Strengthening Maternal and Neonatal health care in Zimbabwe

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On Monday, 26 July 2020, eight Caesarean Section operations were performed at Zimbabwe’s Harare Central Hospital. Of these eight deliveries, seven babies were stillborn, and only one survived.

For two weeks in December 2019, a 72-year-old self-taught midwife delivered over 250 infants in her small apartment, with no running water, in the poor suburb of Mbare in Harare.

These two incidents reflect the state of maternal and neonatal health across Zimbabwe, where expectant mothers face a worrying uncertainty about where they can safely deliver their newborns.

Maternity wards are overcrowded and face equipment shortages, leading to incorrect risk assessments, diagnosis, and treatment.

Through the support of our partner ELMA Group of Foundations, we facilitated two (2) critical interventions; the provision of critical maternal and newborn care equipment and Emergency Obstetric and Neonatal Care (EmONC) Training to ensure pregnant women and their children survive birth and continue to access life-saving maternal and neonatal services,

The equipment handover seeks to create a safe working environment in maternity wards and improve maternal and neonatal health outcomes across the targeted institutions.

Initial placement of the equipment in December 2020 saw 925 Blood Pressure Machines, 55 Glucometers, 110 Infrared Thermometers, and 54 Fetal Dopplers distributed to maternity departments at five (5) central and two (2) provincial Hospitals in Zimbabwe: Sally Mugabe Hospital, Mbuya Nehanda Maternity Hospital, Chitungwiza Hospital, Mpilo Hospital and United Bulawayo Hospitals (UBH), Manicaland Provincial Hospital and Midlands Provincial Hospital.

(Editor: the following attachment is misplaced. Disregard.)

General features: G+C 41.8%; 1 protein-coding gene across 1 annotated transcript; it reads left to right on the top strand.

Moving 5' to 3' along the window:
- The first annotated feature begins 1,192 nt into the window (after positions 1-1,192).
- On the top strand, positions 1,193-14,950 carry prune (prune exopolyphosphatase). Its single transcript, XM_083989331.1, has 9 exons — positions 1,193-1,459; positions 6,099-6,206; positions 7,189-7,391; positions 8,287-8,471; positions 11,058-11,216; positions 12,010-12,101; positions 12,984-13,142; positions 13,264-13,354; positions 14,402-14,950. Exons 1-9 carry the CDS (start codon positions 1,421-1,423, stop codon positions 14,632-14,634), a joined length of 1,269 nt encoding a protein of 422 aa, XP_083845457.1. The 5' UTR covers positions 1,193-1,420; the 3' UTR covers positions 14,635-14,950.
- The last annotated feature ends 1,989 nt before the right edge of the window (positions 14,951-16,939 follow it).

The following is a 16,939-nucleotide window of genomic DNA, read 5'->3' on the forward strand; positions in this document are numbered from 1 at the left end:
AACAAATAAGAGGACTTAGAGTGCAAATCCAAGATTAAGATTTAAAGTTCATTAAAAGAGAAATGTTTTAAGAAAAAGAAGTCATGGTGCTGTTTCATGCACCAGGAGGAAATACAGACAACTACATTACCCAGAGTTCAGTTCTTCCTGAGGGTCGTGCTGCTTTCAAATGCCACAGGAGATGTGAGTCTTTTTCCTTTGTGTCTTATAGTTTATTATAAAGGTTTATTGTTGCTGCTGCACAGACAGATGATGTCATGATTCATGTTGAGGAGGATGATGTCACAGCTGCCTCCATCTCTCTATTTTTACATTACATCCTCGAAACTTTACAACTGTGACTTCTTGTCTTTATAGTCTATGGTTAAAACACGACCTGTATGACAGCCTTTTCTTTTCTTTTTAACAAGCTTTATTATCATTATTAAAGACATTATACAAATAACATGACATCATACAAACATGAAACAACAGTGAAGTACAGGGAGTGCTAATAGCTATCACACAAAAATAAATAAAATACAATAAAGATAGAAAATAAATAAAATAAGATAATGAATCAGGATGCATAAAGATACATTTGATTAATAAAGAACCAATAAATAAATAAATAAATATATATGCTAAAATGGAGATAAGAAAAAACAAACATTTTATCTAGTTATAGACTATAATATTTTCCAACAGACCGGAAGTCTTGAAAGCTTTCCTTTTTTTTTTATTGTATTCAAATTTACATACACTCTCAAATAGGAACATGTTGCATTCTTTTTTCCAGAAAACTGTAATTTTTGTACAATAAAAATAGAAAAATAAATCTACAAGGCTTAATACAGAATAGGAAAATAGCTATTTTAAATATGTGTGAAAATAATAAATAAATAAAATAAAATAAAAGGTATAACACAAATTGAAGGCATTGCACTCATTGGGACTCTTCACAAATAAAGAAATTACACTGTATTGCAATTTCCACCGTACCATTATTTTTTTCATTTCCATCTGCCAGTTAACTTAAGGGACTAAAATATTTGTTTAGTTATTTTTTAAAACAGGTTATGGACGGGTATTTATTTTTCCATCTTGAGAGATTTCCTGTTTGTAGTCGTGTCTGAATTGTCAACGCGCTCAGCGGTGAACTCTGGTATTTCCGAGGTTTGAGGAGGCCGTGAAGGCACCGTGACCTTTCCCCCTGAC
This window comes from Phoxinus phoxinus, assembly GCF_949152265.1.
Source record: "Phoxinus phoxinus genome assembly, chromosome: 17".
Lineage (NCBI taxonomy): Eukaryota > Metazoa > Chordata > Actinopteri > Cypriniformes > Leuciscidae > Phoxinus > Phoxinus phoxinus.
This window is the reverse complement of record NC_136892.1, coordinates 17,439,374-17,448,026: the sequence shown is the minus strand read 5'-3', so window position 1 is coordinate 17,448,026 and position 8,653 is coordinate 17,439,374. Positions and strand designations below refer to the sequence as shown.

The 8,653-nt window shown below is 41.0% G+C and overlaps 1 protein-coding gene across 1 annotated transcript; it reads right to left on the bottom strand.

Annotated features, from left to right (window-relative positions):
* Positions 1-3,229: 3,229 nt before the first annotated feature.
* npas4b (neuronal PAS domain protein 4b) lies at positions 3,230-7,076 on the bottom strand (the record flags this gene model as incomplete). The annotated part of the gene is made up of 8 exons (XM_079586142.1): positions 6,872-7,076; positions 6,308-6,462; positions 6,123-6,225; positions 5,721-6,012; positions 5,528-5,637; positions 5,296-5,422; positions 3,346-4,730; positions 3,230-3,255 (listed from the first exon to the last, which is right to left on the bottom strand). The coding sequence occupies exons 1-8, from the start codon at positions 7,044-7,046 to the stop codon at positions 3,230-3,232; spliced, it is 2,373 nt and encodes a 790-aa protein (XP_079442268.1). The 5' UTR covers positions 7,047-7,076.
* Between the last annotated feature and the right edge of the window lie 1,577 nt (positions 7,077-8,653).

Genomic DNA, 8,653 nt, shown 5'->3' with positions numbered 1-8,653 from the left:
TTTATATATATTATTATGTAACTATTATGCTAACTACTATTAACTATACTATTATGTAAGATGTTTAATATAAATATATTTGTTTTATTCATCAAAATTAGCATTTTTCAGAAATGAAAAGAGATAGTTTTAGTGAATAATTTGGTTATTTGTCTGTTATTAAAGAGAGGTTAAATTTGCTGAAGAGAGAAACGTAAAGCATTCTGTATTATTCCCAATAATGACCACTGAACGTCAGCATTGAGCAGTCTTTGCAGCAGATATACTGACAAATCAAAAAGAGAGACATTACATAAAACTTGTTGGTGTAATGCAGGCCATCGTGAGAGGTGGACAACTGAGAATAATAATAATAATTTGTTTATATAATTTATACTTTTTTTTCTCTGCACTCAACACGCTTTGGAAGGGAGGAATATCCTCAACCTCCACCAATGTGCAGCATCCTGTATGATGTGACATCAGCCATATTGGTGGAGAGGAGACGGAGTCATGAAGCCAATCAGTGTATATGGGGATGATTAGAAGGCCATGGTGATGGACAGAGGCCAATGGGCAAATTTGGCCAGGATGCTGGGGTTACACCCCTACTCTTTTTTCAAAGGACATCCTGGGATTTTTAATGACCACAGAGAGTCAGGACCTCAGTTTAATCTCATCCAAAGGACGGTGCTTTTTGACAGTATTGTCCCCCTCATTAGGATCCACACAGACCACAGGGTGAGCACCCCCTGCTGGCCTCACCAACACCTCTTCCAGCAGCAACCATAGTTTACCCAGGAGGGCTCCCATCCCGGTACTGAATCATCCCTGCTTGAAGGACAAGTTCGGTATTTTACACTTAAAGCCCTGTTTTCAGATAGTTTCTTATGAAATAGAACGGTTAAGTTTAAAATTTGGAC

We then further distributed a total of 1,310 units of critical diagnostic, monitoring and treatment equipment, and essential personal protective equipment (PPE) to the seven (7) public hospitals. Through the high-tech equipment, doctors and midwives who are the backbone of maternal and neonatal health care- can save more lives.

To build the technical capacity and improve maternal, newborn care service delivery, Delta’s second intervention Emergency Obstetric and Neonatal Care (EmONC) Training provides training to 3,768 health facility personnel, including Doctors, Midwives, Nurses and  Auxiliary staff. The ongoing training gives the health personnel a basic understanding of human factor principles that allow them to be flexible and resilient in delivering high-quality care for the safety of mothers and neonates.

We remain committed to improving maternal and neonatal health outcomes across Zimbabwe through these critical interventions, as they contribute to a healthy and thriving Zimbabwe in 2030.


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